Wednesday, October 22, 2008
This was an article I originally wrote for the "Prairie Wind", the SCBWI-IL e-newsletter. I thought maybe it would be helpful to some visitors to our blog.
By Kathleen Rietz
As freelance illustrators, we’ve all been there before - those times when assignments stop trickling in and we find ourselves lying awake in our beds at night and wondering how we will pay next month’s bills. Sometimes these professional dry spells cause us to question what we may have done wrong. And if enough time passes, we may even begin to doubt our own talents as illustrators. Usually though, dry spells last a short amount of time and new assignments bring us a new sense of security - and coincidentally - restore our sleep.
I know first-hand how difficult it can be to coast through a professional dry spell and survive, because I went through a dry spell that lasted nearly two years. I won’t lie - relying on an income solely through freelance work is not for the faint of heart. But if you use your time wisely, you can come out of a professional dry spell with a redefined sense of purpose and a clearer identity as an illustrator. I would even argue that dry spells are important and necessary if we choose to use our time wisely. For me, those 2 dry years turned out to be a time of immense growth as a children’s book illustrator.
I have compiled a list of suggestions for surviving a professional dry spell. Many of these I tried myself. Others are things I still plan to do the next time work slows for me.
• Conduct a class or demo. Art stores, such as Blick Art Materials, are often open to artists who are interested in teaching anything from a 6-week course to a 1-day workshop. This can be a quick way to earn some cash while promoting yourself as an artist. It’s also a great way to meet and network with other artists in your community. Store managers like it because it draws customers who are inclined to purchase art supplies.
• Get current. Take a computer arts class. Even for traditional illustrators, Adobe Photoshop and Illustrator skills are almost a must-have. Even if you pride yourself on being “old-school”, many clients now expect artists to submit illustration jobs in digital format. You may also want to take a class to learn how to build your own website. If you can’t afford a class at your local community college, Lynda.com offers $25 monthly subscriptions to online tutorials you can complete at your own pace.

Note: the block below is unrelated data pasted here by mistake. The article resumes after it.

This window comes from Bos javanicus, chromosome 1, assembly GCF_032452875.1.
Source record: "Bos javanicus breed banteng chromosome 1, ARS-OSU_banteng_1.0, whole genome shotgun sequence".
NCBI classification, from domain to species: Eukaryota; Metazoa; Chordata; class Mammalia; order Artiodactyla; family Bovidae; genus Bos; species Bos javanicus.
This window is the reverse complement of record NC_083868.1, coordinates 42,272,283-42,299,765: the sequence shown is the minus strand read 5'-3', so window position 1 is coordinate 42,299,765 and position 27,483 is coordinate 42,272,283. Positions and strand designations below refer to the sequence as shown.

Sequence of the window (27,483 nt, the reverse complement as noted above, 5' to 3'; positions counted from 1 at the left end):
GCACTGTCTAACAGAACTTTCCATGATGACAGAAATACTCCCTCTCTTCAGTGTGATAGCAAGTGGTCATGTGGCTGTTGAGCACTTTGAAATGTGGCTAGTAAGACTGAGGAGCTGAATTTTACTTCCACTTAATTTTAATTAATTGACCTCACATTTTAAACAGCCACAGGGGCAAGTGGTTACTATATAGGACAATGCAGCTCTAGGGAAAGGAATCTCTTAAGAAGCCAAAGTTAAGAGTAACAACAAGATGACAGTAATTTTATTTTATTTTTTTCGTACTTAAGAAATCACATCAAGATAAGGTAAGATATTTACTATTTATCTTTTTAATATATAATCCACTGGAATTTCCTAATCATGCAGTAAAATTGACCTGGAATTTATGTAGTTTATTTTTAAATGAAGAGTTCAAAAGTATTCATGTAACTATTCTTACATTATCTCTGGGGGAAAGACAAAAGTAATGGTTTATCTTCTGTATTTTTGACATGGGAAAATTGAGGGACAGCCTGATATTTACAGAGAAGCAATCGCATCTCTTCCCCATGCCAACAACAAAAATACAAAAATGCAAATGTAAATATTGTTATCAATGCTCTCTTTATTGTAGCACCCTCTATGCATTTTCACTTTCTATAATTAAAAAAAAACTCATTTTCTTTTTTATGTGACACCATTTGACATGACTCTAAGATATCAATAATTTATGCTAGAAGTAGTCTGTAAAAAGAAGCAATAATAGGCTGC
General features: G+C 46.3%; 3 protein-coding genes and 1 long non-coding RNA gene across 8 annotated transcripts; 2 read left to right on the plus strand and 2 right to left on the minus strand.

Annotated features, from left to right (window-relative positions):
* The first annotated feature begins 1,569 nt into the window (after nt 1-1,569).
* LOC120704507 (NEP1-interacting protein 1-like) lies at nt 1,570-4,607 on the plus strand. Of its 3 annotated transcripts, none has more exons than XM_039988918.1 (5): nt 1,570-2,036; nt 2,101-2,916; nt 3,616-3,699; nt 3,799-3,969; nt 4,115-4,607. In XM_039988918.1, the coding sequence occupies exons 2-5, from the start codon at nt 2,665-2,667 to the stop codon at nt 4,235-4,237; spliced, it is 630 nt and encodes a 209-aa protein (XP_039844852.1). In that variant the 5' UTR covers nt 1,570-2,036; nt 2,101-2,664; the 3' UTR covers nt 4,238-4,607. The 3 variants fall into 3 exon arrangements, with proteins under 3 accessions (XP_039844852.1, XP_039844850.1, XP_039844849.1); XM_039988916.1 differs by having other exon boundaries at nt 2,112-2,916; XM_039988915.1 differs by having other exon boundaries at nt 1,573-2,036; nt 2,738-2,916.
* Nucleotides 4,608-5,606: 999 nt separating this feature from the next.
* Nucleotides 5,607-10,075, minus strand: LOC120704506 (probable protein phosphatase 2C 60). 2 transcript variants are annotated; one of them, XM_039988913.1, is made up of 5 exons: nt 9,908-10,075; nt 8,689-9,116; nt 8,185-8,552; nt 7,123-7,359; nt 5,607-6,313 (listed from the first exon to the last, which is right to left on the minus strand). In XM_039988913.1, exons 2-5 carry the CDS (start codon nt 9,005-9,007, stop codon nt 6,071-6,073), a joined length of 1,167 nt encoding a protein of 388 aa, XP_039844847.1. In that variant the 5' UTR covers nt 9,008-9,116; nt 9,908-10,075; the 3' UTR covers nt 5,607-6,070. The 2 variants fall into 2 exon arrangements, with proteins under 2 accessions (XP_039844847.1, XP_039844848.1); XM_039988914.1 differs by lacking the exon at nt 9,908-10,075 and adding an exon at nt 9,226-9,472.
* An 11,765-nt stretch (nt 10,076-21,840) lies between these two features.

• Experiment. Always wanted to try acrylics, gouache or collage art? Now’s your time to shine. Something you try might end up redefining your entire purpose as an illustrator. You can even find online demos and artist groups devoted to a specific medium. In my case, I wanted to get back to using acrylic paints, which I had in storage for years. Before taking them out for a try, I contacted an illustrator whose acrylic work I admired and asked her about her technique. She was more than happy to share her technique with me. I am now using acrylic paint to illustrate a new children’s picture book assignment.
• Update your database. Social sites for illustrators and writers, such as Jacketflap.com, can offer a wealth of information to aid you in compiling a database of publishers whom you may want to contact for future illustration work. The site contains information such as a publisher’s most recent books, news, imprints, what type of books they publish each year and how many. Other sources for compiling your database are the SCBWI Bulletin, and an annual publication titled “Children’s Writer’s & Illustrator’s Market”. New copies sell for about $25, but you may be able to cut costs by checking one out at your local library.
• Revamp your portfolio. Now’s the time to be honest with yourself. Easier said than done. Sometimes we as illustrators want to include every fabulous illustration we have ever done. We lose focus of our portfolio as a whole. In that case, attending a group critique such as a local SCBWI chapter meeting can be helpful. Personally, I also found it very helpful to contact some artist agents and request feedback from them about my work and my portfolio. While each agent’s advice differed to some extent, there were a few comments made to me by each agent that remained consistent. It was these key comments that really helped me to cull my body of illustration work and focus on creating some new illustrations that gave my portfolio a much stronger sense of unity.
• Create a new promo mailing. Now that you have updated your database and created some new pieces for your portfolio, it’s time to design a new mailing to send to editors and art directors at publishing houses. Be sure that whatever illustration you decide to showcase on your mailing represents your portfolio and your purpose as an artist. Remember, you are trying to convince very busy editors and art directors to stop what they are doing and look at your website or online portfolio, so choose your illustration wisely. I find postcard mailings are best. Both VistaPrint.com and Overnightprints.com run lots of sales, and I have been very satisfied with the quality, color, and sharpness of the postcards I have ordered. Plus, you can actually see what the postcard you design will look like before you place your order.
Although no one enjoys not having a constant influx of assignments, an occasional dry spell can a time of renewal for any illustrator willing to learn to be resourceful and honor the ebb and flow common to the freelance lifestyle.